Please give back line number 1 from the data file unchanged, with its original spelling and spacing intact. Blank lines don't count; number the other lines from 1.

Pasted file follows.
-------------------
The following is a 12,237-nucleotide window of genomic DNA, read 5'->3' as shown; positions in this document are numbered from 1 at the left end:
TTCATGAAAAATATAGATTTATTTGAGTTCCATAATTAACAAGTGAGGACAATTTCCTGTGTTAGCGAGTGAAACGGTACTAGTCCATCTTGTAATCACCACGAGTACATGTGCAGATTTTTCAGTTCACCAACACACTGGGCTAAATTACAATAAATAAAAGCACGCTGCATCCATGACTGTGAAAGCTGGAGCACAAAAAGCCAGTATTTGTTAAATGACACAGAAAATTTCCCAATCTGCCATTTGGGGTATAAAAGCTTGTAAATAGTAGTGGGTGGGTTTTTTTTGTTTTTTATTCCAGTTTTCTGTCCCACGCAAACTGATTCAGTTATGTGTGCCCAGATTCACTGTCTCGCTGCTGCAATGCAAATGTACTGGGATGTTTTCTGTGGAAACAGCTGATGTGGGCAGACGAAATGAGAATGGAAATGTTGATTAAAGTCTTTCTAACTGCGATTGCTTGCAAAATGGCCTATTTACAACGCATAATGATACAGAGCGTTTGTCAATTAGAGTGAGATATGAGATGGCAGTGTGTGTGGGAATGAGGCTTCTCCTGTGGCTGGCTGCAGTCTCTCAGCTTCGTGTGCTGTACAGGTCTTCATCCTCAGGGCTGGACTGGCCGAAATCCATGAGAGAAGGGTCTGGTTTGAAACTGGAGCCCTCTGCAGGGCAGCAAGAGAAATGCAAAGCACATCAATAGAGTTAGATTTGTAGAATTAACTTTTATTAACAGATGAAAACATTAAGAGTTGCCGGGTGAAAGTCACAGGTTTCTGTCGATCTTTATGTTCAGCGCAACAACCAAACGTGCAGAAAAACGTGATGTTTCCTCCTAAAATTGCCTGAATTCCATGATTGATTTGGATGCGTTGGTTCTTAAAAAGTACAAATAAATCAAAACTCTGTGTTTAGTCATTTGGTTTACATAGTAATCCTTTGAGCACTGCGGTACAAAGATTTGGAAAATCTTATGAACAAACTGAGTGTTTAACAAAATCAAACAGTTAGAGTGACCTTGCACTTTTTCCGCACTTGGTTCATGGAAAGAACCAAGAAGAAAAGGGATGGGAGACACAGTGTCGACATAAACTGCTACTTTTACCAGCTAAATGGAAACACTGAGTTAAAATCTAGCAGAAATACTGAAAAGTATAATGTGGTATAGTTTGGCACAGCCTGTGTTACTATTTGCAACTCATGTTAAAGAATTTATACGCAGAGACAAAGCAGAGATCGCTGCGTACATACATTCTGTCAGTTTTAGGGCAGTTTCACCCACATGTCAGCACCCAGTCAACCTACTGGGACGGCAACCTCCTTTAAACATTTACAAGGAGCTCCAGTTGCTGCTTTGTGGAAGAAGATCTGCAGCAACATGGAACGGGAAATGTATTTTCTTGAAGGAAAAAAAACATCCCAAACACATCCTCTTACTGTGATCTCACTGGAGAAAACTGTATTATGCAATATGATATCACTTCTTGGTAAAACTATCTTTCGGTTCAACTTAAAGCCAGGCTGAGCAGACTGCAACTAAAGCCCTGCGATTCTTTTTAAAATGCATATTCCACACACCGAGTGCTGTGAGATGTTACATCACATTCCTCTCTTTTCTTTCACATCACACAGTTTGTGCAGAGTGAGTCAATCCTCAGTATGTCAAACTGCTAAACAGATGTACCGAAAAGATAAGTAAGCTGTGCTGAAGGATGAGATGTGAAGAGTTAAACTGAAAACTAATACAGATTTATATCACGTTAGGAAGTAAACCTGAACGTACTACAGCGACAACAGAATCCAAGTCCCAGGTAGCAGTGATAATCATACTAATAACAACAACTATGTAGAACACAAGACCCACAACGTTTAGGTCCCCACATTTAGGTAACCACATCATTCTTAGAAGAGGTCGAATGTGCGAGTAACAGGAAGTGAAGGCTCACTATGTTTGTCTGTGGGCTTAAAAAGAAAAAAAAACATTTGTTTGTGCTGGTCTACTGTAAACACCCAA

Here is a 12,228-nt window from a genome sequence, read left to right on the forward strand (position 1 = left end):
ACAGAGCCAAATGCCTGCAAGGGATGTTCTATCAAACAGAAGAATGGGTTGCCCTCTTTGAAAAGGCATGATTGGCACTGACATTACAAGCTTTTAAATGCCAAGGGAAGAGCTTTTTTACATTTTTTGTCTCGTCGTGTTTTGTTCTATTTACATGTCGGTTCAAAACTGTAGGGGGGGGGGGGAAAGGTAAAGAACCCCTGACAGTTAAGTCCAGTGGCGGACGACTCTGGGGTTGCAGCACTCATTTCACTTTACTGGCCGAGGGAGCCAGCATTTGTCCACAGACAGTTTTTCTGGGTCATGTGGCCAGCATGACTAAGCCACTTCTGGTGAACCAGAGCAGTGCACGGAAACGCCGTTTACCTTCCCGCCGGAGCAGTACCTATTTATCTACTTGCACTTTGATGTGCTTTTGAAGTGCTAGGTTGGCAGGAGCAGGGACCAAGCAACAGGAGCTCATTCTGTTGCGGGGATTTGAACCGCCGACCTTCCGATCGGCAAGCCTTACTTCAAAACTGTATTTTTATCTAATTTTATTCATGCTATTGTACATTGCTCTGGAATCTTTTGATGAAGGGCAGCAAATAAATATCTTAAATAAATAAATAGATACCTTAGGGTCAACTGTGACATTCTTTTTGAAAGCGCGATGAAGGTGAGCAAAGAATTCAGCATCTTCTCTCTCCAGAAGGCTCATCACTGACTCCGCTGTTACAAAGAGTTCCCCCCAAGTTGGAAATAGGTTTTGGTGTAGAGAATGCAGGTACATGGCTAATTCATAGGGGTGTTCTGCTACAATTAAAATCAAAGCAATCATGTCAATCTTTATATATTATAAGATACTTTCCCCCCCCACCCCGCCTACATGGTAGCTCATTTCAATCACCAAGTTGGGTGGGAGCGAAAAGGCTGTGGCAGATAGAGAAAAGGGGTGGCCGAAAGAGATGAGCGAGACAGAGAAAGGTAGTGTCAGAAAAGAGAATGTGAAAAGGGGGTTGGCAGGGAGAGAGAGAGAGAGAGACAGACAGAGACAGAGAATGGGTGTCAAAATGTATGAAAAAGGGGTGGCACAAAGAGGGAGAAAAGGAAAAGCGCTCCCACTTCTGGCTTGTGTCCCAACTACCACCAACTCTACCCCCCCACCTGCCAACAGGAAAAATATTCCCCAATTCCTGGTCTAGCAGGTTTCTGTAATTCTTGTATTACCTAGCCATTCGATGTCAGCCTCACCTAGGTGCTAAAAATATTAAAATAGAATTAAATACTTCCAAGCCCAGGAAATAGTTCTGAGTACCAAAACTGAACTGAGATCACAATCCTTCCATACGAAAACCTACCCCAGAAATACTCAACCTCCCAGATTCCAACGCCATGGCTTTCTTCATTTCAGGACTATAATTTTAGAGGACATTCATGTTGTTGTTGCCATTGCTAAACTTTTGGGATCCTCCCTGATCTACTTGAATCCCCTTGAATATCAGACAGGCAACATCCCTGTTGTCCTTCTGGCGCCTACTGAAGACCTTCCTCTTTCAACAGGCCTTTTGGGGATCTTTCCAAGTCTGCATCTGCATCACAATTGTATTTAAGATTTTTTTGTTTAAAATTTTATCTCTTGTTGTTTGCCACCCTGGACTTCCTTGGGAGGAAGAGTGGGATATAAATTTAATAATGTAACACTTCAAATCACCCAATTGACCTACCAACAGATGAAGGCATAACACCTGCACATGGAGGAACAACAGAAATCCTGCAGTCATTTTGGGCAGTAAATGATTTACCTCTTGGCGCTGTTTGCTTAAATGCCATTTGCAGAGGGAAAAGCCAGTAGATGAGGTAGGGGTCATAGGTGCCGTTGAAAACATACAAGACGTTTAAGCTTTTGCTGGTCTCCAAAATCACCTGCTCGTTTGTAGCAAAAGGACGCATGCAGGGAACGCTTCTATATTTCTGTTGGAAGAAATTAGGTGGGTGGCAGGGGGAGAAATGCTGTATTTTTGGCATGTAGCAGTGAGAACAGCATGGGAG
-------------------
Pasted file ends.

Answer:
The following is a 12,237-nucleotide window of genomic DNA, read 5'->3' as shown; positions in this document are numbered from 1 at the left end: